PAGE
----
But, words … If I had a child just like the child I was, what endearments would make her giggle and feel loved and seen?

So I started a list of whimsical endearments. A very private list. So don’t ask! I was a little ashamed of myself, but no one else need ever know …

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The list was fun, because it was a creative exercise. I can do creative exercise. It occurred to me part of my resistance to love letters (either giving or receiving) has to do with my disbelief in words. (Ironic.) Words can say anything. People say anything. The proof is in action. The older I get, the less interested I am in words, and the less I believe them. Demonstrate. Act. Show me, don’t tell me. As I’ve worked to heal I’ve developed routines for self-care, for eating well, for exercise, for sleep, for writing. I’ve been successful, and take much better care of myself than I ever have before. I take better care of myself than anyone ever has before, in fact.

But I haven’t written love letters to myself. I would have told you I could do so, if I wanted to. If I thought they’d have value. If I thought I’d believe them …

I grew up with emotional withholding. I’ve believed I’ve broken that pattern with my own children and my loved ones, including my animals. But now I wonder. Isn’t demonstration of love with no words a little sterile? I know the mixed message of loving words and abusive actions is devastating. Is active demonstration of love without words also confusing? Am I withholding from myself? Obligation, responsibility, duty – all these I’m very good at. But those are stony words. Where is the tenderness, the humor, the generosity? How about compassion? I feel those for others. I’ve spoken them from the heart; written love poems, love letters, notes, and cards – for others. Could I learn to feel and express them for myself?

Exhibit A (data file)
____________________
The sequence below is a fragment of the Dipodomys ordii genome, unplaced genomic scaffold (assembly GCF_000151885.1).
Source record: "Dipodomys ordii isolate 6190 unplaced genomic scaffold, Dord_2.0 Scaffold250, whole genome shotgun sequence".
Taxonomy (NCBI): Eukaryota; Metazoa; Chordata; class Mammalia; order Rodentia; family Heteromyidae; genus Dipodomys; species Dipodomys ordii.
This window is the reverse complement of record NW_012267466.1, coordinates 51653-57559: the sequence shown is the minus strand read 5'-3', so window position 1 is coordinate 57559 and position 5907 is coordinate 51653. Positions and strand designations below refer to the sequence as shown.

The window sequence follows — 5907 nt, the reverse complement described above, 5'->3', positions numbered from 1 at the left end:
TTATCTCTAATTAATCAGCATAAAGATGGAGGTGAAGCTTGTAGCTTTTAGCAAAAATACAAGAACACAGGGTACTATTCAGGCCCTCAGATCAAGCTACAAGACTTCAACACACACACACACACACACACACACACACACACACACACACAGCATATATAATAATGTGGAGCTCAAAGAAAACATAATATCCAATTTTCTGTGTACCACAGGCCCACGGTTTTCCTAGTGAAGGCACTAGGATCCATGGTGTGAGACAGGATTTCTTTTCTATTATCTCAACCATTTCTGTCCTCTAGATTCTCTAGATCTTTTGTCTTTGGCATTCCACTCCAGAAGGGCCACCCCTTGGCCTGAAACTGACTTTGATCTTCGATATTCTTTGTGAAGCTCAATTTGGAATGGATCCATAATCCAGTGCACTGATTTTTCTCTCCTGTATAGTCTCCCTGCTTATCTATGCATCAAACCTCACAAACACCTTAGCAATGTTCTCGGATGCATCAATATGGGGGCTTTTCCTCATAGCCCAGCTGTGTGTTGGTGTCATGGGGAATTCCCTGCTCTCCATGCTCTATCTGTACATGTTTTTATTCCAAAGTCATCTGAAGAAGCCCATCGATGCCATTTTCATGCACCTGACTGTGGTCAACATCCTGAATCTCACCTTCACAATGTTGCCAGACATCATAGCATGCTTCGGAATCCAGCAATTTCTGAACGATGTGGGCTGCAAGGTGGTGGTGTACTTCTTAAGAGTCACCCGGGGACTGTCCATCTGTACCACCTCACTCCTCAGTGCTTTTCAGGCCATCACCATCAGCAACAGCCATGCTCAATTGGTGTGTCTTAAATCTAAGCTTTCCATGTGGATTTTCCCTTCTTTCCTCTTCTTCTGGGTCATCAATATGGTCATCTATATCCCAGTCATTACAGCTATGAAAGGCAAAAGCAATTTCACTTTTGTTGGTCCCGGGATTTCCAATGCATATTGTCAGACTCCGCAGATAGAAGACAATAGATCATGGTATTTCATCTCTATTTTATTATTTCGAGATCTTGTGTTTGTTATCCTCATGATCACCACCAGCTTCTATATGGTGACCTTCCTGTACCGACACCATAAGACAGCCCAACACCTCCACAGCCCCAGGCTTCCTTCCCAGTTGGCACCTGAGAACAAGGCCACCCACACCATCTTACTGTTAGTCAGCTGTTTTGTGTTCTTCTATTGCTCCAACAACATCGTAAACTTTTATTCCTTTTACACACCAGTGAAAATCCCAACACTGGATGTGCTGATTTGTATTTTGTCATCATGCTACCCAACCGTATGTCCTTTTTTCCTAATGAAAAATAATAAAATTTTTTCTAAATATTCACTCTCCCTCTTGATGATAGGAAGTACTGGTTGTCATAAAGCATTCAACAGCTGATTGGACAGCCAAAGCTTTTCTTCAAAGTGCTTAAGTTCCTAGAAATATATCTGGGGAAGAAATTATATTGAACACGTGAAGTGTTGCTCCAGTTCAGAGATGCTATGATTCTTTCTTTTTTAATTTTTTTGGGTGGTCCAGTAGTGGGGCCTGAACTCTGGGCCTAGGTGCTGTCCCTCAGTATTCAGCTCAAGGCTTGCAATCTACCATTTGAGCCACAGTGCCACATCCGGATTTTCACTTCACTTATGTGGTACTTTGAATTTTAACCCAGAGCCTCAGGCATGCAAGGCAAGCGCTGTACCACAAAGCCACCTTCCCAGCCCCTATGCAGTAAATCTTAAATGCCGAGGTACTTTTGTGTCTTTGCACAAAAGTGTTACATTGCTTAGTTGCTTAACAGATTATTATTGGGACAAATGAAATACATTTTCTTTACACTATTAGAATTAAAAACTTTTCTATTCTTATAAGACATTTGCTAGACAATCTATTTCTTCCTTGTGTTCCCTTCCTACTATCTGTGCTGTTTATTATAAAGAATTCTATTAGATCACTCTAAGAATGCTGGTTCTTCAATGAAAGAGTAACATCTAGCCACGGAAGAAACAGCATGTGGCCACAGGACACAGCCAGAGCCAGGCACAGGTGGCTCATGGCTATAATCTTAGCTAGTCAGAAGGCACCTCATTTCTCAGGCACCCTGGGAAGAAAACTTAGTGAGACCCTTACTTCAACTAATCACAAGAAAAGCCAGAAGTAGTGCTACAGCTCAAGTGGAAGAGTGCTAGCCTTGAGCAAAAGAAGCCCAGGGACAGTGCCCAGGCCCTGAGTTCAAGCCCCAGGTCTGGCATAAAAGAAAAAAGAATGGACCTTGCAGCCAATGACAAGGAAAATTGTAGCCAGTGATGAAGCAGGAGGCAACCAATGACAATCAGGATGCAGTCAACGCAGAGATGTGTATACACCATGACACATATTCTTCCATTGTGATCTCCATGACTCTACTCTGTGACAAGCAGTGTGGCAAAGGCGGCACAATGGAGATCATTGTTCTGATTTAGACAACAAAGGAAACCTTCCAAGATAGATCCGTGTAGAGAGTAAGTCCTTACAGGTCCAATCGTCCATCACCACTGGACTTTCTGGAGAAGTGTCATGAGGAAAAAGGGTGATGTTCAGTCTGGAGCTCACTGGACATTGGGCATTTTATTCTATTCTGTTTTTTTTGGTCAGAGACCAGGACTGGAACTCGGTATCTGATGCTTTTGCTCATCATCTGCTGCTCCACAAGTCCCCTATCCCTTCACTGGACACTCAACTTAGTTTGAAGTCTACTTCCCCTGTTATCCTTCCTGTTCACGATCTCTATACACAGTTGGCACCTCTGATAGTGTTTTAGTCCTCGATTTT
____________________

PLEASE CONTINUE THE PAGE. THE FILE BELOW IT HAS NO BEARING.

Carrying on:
Then I got sick with COVID, the events of the last couple of years (traumatic, protracted move; my mother’s decline and death) caught up with me, and I felt miserable. At once, I began putting pressure on myself to get back to writing, get back to work, get back to exercise, take out the trash, do the shopping, and generally pull myself together, because, after all, the world is full of bleeding, suffering people and I have a good life, a privileged life, and don’t deserve to feel sorry for myself and be lazy.

Not a love letter, in other words.

In the middle of the week during which I sat on the couch, alternately shivering and burning and blowing my nose, I wrote myself a love letter.

Well, maybe a let’s-see-if-I-can-tolerate-you letter.

It was an extremely strange experience. In fact, it made me cry, which didn’t help my congestion. Or my cough. At the time I had no sense of taste or smell, and I reflected that it was like that. When I tried to turn toward myself with love, tenderness, affection, whatever you want to call it, there was nothing. Just … nothing. A thick, numb shell between me and myself.